"Tina had been wanting a brand new house in Fayette County, a big house. And they had been discussing it since the beginning of 2008," said McCollum.

One week before the murder, after many delays, Tina believed the closing was finally going to happen.

"This house closing was a big deal to us, as far as realizing that he was really running out of time," McCollum continued.

Prosecutors believe that Caronna did not want Tina or the bank looking into his finances and that the closing was never going to happen. The reality was he did not even have an approved mortgage.

"When you fill out the application, they're gonna start checking your bank accounts. And ... Tina would have noticed it. And if Tina noticed it, she might ask questions," prosecutor Tom Henderson explained.

What Tina would have noticed, say prosecutors, was that Joe had built a financial house of cards: instead of investing all of his clients' money, his company, Caronna Investments, was scamming people - including Tina, their closest friends, and even his mistress, Becky Black.

"They didn't know anything. The friends and family had no idea," said McCollum.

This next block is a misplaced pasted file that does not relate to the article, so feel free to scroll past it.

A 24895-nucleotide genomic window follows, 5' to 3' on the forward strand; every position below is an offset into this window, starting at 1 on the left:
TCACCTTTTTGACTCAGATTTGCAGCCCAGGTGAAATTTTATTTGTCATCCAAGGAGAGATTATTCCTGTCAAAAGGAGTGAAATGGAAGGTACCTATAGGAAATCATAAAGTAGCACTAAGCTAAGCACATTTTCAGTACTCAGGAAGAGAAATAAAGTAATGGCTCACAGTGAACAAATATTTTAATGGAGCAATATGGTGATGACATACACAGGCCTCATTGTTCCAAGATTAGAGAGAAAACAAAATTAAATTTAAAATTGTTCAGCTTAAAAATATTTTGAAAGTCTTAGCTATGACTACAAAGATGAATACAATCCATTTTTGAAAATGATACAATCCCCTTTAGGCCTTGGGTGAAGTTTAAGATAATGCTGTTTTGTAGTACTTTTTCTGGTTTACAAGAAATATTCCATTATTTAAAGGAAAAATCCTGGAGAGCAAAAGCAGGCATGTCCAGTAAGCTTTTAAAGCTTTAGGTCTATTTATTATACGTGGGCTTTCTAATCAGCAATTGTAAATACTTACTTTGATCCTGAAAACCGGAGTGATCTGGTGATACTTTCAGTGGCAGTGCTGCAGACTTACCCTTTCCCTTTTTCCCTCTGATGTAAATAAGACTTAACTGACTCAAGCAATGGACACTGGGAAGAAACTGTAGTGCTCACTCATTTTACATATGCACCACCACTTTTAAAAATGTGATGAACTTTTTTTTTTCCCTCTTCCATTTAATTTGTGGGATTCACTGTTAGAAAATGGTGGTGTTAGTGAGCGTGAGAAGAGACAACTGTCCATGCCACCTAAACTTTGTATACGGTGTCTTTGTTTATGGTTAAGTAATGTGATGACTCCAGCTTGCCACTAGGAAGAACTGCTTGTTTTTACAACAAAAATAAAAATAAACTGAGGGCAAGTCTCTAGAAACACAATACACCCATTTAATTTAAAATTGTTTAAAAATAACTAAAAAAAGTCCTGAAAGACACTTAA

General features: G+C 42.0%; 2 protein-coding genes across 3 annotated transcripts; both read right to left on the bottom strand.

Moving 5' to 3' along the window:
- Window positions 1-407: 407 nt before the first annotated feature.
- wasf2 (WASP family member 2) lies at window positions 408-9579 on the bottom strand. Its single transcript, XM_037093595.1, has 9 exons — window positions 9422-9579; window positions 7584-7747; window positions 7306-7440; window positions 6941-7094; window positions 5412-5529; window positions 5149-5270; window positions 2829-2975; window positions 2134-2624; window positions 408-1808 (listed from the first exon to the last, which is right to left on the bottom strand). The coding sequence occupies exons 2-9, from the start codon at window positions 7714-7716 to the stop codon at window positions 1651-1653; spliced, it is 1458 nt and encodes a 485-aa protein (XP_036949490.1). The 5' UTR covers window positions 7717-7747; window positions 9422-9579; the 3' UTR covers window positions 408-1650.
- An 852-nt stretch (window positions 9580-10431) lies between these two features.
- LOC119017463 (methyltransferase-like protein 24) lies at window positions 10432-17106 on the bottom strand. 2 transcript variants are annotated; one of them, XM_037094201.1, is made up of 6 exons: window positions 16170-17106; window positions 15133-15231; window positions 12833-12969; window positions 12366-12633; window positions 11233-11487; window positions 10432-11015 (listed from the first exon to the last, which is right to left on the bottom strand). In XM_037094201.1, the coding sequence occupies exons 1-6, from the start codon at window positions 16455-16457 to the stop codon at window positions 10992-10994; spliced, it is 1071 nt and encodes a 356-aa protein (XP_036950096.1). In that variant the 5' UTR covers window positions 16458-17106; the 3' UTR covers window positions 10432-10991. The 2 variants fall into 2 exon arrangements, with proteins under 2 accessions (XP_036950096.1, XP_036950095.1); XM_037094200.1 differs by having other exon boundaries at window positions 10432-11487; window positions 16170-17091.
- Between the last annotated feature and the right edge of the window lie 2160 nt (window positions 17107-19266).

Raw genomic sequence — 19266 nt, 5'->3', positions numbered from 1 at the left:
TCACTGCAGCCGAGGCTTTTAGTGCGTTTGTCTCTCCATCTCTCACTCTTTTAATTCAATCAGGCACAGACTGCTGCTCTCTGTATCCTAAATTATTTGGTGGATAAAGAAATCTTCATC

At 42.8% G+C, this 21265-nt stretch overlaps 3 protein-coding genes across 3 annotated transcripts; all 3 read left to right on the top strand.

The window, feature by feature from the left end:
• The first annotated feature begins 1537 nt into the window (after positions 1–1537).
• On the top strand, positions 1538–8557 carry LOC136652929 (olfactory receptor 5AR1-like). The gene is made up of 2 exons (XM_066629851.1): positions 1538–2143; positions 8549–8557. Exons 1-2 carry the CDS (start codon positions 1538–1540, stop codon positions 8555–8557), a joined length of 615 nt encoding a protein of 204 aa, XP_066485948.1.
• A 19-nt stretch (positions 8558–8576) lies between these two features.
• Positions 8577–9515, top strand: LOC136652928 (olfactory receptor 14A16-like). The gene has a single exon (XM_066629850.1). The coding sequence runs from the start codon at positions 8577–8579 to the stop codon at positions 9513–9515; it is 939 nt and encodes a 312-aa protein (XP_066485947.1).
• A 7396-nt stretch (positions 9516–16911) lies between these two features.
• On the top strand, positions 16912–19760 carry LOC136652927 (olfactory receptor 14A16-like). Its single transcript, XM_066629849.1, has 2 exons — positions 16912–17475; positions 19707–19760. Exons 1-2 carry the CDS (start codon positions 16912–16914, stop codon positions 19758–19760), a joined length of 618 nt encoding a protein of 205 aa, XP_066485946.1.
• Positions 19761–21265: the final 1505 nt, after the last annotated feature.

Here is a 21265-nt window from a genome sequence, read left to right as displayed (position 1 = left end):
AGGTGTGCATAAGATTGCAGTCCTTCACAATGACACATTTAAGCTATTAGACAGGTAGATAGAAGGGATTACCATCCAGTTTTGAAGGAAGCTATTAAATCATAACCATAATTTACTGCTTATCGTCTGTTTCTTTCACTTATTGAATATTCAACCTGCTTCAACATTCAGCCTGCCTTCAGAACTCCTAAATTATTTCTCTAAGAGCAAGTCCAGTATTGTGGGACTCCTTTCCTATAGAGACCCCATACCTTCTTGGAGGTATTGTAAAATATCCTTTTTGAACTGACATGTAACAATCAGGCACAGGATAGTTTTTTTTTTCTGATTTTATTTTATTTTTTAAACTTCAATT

"Because he was covering it up, using some fraudulent bank accounts," added Henderson.

Investigators scrutinized the Caronna's finances and found checks from clients and friends, like the Strunas.

"How much money did you lose with him?" Maher asked Matt Struna.

"Fifteen-thousand," he replied. "Caronna Investments is where we wrote the checks to. We traced the paper trail and found out that it went into his personal account."

And there was a $30,000 withdrawal from Tina's annuity, requested by Caronna, 10 days before Tina's murder and deposited into his own account 10 days after her death. Police say Caronna forged Tina's signature. Over a period of eight years, investigators say Joe Caronna conned his so-called clients out of more than $780,000.